Energy Project for Children

The definition of energy is the capacity of a system to do work. We all have it to a greater or lesser degree. The sun, however, seems to have a whole lot of it, doesn't it? After all, it can light up our entire solar system forever, without burning anything. It is true that only about half a billionth of the sun's radiated energy reaches our planet. Yet, even those few "crumbs" from the “solar table" are enough to nourish and sustain all life, plant and animal, on earth. Not only that, but if this tiny trickle that arrives could be harnessed efficiently, it could easily meet the energy needs of our modern society with p energy to spare. For example, there was a house built on the TV show Extreme Makeovers for a family recently because he had harnessed the power of the sun to heat his family's home from found objects in a garbage dump, and the sun.

Borrow an adult and a magnifying glass and take them outside on a sunny day.

Gather some dry leaves and very small sticks. Place them over a crumpled piece of paper. Make sure you have a grown-up with you so that you don't burn anything down! Now, capture the rays of the sun with the magnifying glass and focus the beam onto the paper. Hold it there for a minute or two. Soon, you will see something happening. What is it?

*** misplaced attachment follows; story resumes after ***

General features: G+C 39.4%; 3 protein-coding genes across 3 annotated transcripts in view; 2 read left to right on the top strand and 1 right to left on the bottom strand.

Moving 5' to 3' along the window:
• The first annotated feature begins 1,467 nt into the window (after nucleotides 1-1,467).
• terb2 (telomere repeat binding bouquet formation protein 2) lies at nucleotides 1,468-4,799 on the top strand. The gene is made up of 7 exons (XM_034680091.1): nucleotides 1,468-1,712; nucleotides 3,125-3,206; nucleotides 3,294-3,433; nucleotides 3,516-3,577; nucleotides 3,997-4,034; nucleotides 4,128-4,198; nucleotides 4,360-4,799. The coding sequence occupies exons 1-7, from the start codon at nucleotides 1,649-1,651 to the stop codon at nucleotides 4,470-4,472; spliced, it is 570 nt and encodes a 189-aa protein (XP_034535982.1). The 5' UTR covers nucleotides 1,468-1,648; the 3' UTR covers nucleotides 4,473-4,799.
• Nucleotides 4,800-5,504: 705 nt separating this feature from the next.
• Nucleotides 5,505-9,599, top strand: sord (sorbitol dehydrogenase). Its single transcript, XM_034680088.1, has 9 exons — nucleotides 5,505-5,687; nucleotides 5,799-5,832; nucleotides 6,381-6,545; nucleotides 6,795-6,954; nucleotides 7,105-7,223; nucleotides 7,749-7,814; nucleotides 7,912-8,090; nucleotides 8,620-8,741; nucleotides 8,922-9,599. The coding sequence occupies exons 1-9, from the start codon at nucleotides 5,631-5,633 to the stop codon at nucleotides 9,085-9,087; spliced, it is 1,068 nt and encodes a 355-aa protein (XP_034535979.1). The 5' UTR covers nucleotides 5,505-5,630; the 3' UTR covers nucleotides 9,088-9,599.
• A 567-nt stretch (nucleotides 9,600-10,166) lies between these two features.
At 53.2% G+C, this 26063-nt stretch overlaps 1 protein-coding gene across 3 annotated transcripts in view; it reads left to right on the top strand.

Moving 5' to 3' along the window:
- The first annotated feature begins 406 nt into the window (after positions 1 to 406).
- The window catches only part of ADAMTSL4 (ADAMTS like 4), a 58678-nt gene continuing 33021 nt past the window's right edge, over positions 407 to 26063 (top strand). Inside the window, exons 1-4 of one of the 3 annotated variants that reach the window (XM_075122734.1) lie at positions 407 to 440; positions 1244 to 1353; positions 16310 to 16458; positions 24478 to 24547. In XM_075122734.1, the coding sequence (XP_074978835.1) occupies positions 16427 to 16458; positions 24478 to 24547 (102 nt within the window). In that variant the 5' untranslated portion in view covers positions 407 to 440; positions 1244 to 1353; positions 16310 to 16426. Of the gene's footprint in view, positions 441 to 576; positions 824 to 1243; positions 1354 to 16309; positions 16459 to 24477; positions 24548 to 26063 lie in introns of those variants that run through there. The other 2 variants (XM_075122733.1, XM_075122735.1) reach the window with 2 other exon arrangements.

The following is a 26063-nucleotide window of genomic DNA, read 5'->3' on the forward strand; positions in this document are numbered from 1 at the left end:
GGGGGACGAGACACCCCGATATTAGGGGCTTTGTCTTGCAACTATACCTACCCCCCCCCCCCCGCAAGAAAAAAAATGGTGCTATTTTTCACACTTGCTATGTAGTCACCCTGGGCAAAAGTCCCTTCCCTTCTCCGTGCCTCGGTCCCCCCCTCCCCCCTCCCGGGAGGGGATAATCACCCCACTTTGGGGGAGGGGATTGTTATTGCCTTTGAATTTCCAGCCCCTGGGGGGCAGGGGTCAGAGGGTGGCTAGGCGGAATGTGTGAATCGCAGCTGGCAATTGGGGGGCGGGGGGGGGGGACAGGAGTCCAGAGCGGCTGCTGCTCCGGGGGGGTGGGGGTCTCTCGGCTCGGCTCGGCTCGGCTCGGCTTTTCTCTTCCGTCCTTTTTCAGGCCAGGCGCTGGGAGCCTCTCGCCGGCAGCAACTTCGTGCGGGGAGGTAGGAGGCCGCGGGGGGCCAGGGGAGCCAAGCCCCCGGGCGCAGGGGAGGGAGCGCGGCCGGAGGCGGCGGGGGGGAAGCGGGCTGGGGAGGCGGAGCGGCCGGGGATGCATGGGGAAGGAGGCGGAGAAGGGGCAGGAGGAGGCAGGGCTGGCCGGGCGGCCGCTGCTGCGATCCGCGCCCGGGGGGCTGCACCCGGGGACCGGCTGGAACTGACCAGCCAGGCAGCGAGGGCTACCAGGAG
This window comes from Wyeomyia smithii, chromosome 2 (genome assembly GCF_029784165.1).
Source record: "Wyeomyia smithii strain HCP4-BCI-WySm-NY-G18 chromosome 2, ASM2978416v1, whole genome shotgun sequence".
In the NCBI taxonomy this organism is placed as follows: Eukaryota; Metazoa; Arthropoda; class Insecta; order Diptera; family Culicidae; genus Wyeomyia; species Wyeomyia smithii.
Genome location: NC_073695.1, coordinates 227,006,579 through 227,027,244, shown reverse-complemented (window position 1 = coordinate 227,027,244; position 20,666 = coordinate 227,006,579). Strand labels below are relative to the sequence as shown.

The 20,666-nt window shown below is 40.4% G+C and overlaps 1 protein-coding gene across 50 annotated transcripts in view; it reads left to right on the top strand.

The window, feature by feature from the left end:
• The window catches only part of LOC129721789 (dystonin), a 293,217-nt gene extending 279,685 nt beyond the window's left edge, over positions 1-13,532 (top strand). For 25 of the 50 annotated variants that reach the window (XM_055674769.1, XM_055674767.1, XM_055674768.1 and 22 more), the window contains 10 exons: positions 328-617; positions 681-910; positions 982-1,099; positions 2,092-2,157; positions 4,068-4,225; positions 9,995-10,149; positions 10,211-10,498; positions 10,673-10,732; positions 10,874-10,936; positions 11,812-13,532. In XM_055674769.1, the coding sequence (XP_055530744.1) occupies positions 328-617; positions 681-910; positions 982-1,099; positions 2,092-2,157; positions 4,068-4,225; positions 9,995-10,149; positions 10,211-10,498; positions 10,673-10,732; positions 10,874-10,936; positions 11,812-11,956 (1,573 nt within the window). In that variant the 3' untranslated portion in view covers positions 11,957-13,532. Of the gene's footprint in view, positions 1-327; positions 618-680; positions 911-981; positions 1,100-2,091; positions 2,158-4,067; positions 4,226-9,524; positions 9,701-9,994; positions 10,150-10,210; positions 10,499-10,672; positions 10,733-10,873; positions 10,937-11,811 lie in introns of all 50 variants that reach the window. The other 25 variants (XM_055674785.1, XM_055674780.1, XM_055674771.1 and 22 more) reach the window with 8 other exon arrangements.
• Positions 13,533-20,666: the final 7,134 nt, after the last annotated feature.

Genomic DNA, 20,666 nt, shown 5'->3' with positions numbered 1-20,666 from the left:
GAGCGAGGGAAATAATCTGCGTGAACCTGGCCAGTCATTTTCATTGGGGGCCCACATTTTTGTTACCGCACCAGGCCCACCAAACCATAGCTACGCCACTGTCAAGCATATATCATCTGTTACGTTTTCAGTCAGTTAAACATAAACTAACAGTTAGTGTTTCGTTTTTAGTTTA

Why don't you and I just use a little bit of this same energy to cook a hot dog?

We'll need the following equipment:

  1. Two empty boxes from the local grocery store

  2. Aluminum foil.

  3. A 11 x 14-inch piece of poster board

  4. One unpainted wire coat hanger

  5. Masking tape

  6. Two nuts

  7. Two bolts

Set up your equipment this way:

  1. Make a trough that is shaped like half a cylinder with the poster board.

  2. Make half circles that will be the end covers for this trough out of the sides of the cardboard box.

  3. Cover the trough with the aluminum foil.

  4. Tape the trough to the end pieces.

  5. Attach the trough to the 2nd box. Frame it using the nuts and bolts. Be sure the trough can move up and down in one place.

  6. Put holes trough the focal point of the trough at either end.

  7. Straighten the wire coat hanger and bend one end to make a handle.

  8. Push the coat hanger through the hole on one side. Put the hot dog on the coat hanger, and push the coat hanger through the hole on the other side.

  9. Set in the sun, and let the reflected rays cook that dog.

  10. Eat slowly and enjoy.

Now that you see how the sun can cook a hot dog in a rather short time, think now of what effect the sun can have on your own unprotected skin. Be careful when playing outdoors, especially on sunny days unless you, too, meet with the same outcome as our poor, unfortunate wiener? If that were to happen, your name would have to be changed to ‘Frank’!